While starting a career may be challenging in any field, in computing the process tends to be aggravated by requirements of digital portfolios and technical interviews that necessitate coding extemporaneously. During the programming components, candidates are expected to offer a solution, while also giving consideration to the choice of algorithm and its time complexity. Although intended to assess the competency of the job applicants, the process is often more akin to a professional examination. Applicants are encouraged to prepare months, or even years before they begin looking for a position, an expectation that neglects to consider the obligations and responsibilities students already have. Moreover, this presumption can result in an unequal divide between those who have the time to commit, and those who are unable to do so. To examine students’ preparation for technical interviews and their own cultural experiences, we administered a survey at three metropolitan universities in Florida. Specifically, we utilized social cognitive career theory to examine: 1) Students' preparation practices for technical interviews; 2) The impact of cultural experiences on preparation time; and 3) The relationship between preparation and job attainment. To address these topics, we used descriptive statistics, Shapiro-Wilk tests, Wilcoxon rank-sum tests, and Kruskal-Wallis tests. We also applied the community cultural wealth model to interpret our results. We observed that, in our sample, White students began preparing earlier for technical interviews, spent more time preparing, and received more job offers than non-White students. Females also spent more hours preparing on average, and received more job offers than students that did not identify as female. However, female, Black/African American, and Hispanic/Latinx students were more likely to have cultural experiences that would impact their availability to prepare, including non-computing related jobs, caring for a family member, or ongoing health issues. While we do consider the support mechanisms students may leverage to overcome obstacles, in general, these results emphasize the larger issues in existing hiring structures, and demonstrate the importance of not treating students as a monolith. The findings from this work are intended to inform educators about how to better prepare students to succeed on technical interviews, and to encourage industry to reform the process to make it more equitable.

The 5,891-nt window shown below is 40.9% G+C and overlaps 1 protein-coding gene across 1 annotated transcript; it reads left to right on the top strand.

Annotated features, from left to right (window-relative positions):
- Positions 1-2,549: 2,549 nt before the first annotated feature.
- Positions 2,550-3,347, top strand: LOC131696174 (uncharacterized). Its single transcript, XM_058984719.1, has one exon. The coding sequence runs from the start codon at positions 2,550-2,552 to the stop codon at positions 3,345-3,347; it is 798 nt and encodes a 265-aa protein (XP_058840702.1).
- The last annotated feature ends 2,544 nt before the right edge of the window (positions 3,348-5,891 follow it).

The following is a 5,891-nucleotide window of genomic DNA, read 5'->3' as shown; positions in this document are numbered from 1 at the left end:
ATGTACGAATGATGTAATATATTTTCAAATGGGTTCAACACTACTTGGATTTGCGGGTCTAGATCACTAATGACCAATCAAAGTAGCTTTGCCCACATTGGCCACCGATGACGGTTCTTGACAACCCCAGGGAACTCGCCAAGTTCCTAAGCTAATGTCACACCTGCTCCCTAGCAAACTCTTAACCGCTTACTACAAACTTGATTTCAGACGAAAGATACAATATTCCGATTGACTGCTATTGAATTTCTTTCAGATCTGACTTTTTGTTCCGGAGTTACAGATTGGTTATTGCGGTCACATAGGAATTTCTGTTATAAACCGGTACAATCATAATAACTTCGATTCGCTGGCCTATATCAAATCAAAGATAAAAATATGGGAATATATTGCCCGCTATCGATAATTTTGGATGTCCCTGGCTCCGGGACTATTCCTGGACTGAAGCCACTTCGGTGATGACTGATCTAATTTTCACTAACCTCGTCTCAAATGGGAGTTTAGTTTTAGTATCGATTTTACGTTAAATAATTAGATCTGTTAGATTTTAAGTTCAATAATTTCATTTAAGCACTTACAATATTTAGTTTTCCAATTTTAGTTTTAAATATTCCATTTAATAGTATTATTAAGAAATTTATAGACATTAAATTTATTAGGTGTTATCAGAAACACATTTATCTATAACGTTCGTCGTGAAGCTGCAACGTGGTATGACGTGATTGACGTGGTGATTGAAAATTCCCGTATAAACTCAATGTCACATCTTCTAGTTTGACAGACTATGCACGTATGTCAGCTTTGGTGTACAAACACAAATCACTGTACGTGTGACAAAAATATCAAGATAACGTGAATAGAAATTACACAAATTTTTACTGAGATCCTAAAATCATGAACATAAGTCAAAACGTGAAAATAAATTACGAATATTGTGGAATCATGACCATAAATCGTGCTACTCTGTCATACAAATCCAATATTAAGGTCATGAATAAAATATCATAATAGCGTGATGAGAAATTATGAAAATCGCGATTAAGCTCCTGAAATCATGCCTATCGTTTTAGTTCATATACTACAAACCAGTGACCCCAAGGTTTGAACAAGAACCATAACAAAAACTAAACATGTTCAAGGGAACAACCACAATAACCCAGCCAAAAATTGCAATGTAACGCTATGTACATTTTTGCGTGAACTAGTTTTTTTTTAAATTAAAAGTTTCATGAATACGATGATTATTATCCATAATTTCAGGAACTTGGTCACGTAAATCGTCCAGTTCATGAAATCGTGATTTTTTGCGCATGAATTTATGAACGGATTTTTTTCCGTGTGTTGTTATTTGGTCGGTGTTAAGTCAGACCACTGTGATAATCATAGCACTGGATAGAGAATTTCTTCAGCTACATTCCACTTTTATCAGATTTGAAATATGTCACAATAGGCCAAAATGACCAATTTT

Lunn, S. J., & Ross, M. S., & Hazari, Z., & Weiss, M. A., & Georgiopoulos, M., & Christensen, K., & Solis, T. (2021, July), Uneven Playing Field: Examining Preparation for Technical Interviews in Computing and the Role of Cultural Experiences Paper presented at 2021 ASEE Virtual Annual Conference Content Access, Virtual Conference. https://peer.asee.org/37973